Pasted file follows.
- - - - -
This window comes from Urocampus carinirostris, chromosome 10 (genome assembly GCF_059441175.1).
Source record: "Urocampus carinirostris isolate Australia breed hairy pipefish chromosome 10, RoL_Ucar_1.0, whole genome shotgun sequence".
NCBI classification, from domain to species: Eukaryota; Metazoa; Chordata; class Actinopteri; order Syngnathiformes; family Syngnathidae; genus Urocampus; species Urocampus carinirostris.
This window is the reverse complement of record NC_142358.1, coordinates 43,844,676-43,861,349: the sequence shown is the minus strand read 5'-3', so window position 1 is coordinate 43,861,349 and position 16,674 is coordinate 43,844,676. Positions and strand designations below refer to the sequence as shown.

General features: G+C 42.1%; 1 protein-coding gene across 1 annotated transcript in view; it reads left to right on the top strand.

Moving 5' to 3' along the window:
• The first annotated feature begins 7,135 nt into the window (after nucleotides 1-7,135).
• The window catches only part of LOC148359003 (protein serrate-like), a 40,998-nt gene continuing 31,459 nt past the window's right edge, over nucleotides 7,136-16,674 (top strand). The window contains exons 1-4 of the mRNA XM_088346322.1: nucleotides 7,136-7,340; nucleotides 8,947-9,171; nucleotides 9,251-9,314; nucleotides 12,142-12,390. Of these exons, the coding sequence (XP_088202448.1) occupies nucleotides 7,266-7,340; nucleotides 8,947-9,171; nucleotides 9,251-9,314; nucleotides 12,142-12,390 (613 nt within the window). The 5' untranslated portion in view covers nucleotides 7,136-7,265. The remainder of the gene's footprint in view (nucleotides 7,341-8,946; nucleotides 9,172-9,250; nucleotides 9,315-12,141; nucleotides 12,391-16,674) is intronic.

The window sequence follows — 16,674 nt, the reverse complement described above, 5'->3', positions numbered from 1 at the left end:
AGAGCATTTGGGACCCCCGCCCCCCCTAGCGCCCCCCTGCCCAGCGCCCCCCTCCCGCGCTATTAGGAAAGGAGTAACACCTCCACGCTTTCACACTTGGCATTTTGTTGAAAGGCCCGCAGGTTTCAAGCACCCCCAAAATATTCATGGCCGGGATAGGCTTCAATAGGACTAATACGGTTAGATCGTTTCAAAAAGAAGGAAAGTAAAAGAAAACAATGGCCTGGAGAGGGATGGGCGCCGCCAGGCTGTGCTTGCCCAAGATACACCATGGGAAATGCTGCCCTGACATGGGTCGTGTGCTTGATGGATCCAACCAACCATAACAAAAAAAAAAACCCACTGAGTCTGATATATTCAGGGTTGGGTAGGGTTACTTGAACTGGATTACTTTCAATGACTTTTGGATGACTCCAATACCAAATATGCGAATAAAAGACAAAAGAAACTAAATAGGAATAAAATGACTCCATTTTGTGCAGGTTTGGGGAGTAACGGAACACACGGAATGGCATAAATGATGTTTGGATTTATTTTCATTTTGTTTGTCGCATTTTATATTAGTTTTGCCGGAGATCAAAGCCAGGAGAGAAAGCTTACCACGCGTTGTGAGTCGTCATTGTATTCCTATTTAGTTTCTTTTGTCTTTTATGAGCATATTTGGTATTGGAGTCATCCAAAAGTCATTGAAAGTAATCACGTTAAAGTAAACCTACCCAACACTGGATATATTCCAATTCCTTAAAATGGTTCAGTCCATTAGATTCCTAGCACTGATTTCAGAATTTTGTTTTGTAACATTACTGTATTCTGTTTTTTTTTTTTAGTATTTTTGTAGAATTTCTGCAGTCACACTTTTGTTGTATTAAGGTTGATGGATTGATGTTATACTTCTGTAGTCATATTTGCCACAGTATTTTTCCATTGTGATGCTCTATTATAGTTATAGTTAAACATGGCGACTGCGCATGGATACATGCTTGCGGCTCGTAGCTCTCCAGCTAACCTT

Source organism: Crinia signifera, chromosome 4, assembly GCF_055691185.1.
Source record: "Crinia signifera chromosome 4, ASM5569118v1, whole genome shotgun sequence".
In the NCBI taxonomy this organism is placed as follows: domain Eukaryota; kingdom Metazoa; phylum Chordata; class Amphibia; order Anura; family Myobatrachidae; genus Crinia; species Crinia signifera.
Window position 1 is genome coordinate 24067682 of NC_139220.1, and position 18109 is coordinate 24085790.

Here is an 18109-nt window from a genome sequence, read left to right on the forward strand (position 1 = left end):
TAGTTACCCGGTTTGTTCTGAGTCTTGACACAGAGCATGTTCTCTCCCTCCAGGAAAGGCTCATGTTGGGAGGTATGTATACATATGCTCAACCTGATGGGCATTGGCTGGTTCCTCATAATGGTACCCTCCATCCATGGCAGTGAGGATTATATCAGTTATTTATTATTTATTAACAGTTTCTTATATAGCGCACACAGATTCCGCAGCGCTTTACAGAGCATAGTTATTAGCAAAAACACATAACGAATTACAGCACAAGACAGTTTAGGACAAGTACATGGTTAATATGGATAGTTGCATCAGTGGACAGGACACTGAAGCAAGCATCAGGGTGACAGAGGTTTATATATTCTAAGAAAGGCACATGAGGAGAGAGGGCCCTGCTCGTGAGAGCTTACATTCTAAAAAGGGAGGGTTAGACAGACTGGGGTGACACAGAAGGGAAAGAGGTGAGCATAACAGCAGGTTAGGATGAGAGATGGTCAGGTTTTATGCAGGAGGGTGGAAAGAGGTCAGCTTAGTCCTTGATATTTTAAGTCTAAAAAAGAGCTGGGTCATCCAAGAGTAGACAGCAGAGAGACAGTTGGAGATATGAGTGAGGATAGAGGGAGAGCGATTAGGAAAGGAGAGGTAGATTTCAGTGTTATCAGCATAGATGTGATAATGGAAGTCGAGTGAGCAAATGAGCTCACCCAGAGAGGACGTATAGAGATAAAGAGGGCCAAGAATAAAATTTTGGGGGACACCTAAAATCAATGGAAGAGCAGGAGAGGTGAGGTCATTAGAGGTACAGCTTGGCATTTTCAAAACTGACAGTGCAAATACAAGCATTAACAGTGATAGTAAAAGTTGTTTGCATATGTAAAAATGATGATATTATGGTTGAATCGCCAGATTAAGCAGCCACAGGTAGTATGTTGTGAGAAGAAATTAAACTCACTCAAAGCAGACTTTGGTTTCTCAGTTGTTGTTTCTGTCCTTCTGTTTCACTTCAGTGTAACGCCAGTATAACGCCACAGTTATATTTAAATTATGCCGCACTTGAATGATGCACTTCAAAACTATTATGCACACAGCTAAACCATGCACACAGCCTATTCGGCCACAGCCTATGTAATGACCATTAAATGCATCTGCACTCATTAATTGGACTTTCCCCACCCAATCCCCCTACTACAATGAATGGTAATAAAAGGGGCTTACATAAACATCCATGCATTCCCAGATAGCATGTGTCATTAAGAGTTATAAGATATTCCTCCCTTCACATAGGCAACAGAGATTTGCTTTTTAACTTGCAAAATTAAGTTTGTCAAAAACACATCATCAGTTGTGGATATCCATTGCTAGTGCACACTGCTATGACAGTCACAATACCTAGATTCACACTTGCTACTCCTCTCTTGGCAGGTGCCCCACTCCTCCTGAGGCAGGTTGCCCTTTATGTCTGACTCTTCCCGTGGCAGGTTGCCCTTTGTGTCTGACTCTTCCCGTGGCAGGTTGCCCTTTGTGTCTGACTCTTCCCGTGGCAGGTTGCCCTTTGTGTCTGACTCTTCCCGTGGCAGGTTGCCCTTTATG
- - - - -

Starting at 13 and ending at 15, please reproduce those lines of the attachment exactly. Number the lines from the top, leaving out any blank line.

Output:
In the NCBI taxonomy this organism is placed as follows: domain Eukaryota; kingdom Metazoa; phylum Chordata; class Amphibia; order Anura; family Myobatrachidae; genus Crinia; species Crinia signifera.
Window position 1 is genome coordinate 24067682 of NC_139220.1, and position 18109 is coordinate 24085790.

Here is an 18109-nt window from a genome sequence, read left to right on the forward strand (position 1 = left end):